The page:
The Schiavo Case: Are mass media to be blamed?



    MONTREAL, Aug. 6 /CNW Telbec/ - In 1990, Theresa Schiavo, an American
citizen, had a cardiac arrest that caused irreversible brain damage which led
to a persistent vegetative state diagnosis. A few years later, this diagnosis
became a source of conflict over the interruption of artificial nutrition. The
"Schiavo Case" was widely discussed from a medical, ethical and social
standpoint in the United States and elsewhere. In an article to be published
in the September 23 issue of Neurology, the renowned journal of the American
Academy of Neurology, and available online today, a team of bioethicists
composed of Dr. Eric Racine of the Institut de recherches cliniques de
Montréal (IRCM) and experts from Stanford University, in California, and the
University of British Columbia examines the media coverage featuring this
famous case.
    The study reviewed American daily newspapers that were most prolific
about this story: the New York Times, the Washington Post, the Tampa Tribune
and the St. Petersburg Times. A total of 1 141 articles and over 400 letters
to the editor were analyzed. Never before had the media coverage of such a
clinical case been studied so extensively. The accuracy and the nature of the
statements on Terri Schiavo's neurological condition, her behaviours, her
behavioural repertoire, her prognosis and the withdrawal of treatment were
examined. "In the course of our research, we were surprised by the amount of
medical inaccuracies that these newspapers had published, said Dr. Racine.
Some journalists even wrote about Mrs. Schiavo's reactions to specific words
or expressions supposedly showing that she was conscious." More than
scientific and medical information, the legal, political and ethical
dimensions made the headlines.
    Only 1% of the articles examined gave a definition of the "persistent
vegetative state," an essential concept to understand the issues at stake. The
persistent vegetative state is an established neurological condition
characterized by severe lesions to the cerebral cortex, which eliminate higher
functions: inability to communicate, absence of memory, absence of pain, etc.
However, the brain stem responsible for vital functions is not damaged, which
accounts for the patients' reflexes and their ability to breathe and swallow
independently. Despite the fact that Terri Schiavo's medical condition did not
allow any reasonable hope of recovery, a fifth of all articles (21%) contained
statements according to which her condition would improve. "Our observations
show that the press capitalized on the controversy to a large extent, and
selling copies mattered more than delivering scientific information. Media
coverage sustained myths and false hopes," explains Eric Racine.
    The Neurology article provides an objective measure of misinformation,
which underlined that the information available to the media had limitations.
"The public debate surrounding this case showed that the medical, ethical and
legal consensuses on the legitimacy of the withdrawal of treatment in
accordance to a patient's will were challenged." In fact, Racine points out
that while in the 60's and 70's people mostly rallied over the right to refuse
treatment, an opposite pressure was applied in the Schiavo Case by relatives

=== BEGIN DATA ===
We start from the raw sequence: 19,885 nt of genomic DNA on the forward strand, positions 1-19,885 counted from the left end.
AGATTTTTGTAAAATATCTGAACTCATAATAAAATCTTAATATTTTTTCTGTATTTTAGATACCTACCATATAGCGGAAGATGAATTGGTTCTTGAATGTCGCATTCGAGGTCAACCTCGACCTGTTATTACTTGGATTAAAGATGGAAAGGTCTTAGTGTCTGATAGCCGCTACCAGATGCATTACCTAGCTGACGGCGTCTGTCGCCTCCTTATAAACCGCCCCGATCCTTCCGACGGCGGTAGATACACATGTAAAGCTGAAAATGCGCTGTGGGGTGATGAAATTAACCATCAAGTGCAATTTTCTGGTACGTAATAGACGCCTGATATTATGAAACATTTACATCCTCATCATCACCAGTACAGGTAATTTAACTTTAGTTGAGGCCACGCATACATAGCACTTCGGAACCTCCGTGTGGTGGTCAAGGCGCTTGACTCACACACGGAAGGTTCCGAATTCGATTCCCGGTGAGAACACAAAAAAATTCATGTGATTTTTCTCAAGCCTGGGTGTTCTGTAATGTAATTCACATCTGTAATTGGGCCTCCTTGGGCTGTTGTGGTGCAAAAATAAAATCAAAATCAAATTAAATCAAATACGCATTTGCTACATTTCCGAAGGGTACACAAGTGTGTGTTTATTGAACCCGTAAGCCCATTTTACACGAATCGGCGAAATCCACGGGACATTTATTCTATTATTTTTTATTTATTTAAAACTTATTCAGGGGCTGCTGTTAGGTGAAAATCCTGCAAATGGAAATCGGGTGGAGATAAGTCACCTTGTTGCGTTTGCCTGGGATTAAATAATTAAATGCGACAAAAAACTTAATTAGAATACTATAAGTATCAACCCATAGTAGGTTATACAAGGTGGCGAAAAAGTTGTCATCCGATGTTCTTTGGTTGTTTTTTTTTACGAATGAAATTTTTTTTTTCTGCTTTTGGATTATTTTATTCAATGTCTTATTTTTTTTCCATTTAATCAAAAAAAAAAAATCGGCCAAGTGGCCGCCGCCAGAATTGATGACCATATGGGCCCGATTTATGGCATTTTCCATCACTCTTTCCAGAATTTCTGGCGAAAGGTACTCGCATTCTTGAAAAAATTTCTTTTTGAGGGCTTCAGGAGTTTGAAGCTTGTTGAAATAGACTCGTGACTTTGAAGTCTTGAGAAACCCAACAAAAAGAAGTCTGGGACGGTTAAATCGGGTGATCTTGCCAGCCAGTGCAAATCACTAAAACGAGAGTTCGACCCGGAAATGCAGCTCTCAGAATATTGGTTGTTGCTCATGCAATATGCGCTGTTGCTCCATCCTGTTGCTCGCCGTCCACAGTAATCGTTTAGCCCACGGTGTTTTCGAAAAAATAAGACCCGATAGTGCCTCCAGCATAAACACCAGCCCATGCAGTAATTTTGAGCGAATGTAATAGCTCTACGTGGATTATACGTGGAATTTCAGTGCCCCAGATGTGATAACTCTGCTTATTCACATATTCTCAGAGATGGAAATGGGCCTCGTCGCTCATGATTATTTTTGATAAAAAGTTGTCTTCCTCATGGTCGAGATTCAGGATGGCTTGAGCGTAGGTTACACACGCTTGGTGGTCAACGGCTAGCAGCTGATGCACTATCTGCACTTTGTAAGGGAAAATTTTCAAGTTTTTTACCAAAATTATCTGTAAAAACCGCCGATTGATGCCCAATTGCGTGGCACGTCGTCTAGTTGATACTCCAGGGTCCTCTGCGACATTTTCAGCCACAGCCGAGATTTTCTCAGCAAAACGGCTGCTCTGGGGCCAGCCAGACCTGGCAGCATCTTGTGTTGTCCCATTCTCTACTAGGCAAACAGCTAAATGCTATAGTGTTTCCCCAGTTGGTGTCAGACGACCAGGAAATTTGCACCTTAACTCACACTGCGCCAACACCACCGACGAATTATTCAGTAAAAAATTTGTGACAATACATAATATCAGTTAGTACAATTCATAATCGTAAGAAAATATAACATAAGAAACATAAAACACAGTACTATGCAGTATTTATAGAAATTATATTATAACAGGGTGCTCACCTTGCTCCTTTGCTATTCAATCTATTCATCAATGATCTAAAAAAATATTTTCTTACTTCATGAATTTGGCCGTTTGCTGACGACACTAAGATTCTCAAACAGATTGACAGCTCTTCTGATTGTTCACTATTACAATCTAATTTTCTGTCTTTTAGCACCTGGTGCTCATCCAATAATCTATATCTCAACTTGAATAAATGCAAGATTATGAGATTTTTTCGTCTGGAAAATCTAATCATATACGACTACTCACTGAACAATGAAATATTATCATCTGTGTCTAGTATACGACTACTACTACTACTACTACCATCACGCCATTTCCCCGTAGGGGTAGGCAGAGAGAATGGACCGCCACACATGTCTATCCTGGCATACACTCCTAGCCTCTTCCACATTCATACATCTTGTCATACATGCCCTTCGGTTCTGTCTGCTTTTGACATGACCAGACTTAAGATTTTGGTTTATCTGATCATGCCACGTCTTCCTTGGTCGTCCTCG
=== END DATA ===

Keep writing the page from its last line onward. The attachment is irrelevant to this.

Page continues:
and public opinion. "This case is quite original because it reveals the
emergence of a pro-life social stream, a trend that has now reached Canada,"
adds the researcher.
    For their misunderstanding of the subject matter or their bias, are
journalists to be blamed? Mass media have become a space of complex social
interaction where the public takes its information and reacts to it. However,
Internet and the media cannot replace official sources, be they medical, legal
or political. In order to improve the quality of the information that is
relayed to the public, families and key-actors, specialists must adopt
strategies that will take into account the limitations identified in the media
coverage of the Schiavo Case. Such ethical and medical debates would certainly
benefit from information that is both more accurate and more accessible to the
layperson.

    Reference: Eric Racine, Rakesh Amaram, Matthew Seidler, Marta Karczewska,
 Judy Illes. (2008) Media coverage of the persistent vegetative state and
end-of-life decision-making. Neurology, published online August 6, 2008,
http://www.neurology.org/papbyrecent.shtml.

    Eric Racine is Director of the Neuroethics Research Unit at the Institut
de recherches cliniques de Montréal (IRCM). He is also Associate Researcher at
Université de Montréal and Adjunct Professor in the Department of Neurology
and Neurosurgery at McGill University. This research was funded by the IRCM,
the National Institutes of Health, the Social Sciences and Humanities Research
Council of Canada, and the Greenwall Foundation.

    Established in 1967, the IRCM (www.ircm.qc.ca) is recognized as one of
the country's top-performing health research centres. It has a mandate to
understand the causes and mechanisms of diseases in order to find diagnostic
tools and means of prevention and treatment; to train a new generation of
high-level scientists; and to contribute to Québec's socio-economic
development by facilitating the commercial development of new discoveries. The
IRCM has 37 research units and a staff of more than 450.




For further information:

For further information: Eric Racine, PhD, Director of the Neuroethics,
Research Unit, eric.racine@ircm.qc.ca, (514) 987-5723,
www.ircm.qc.ca/microsites/neuroethics/en/; Lucette Thériault, Communications
Director, lucette.theriault@ircm.qc.ca, (514) 987-5535, www.ircm.qc.ca

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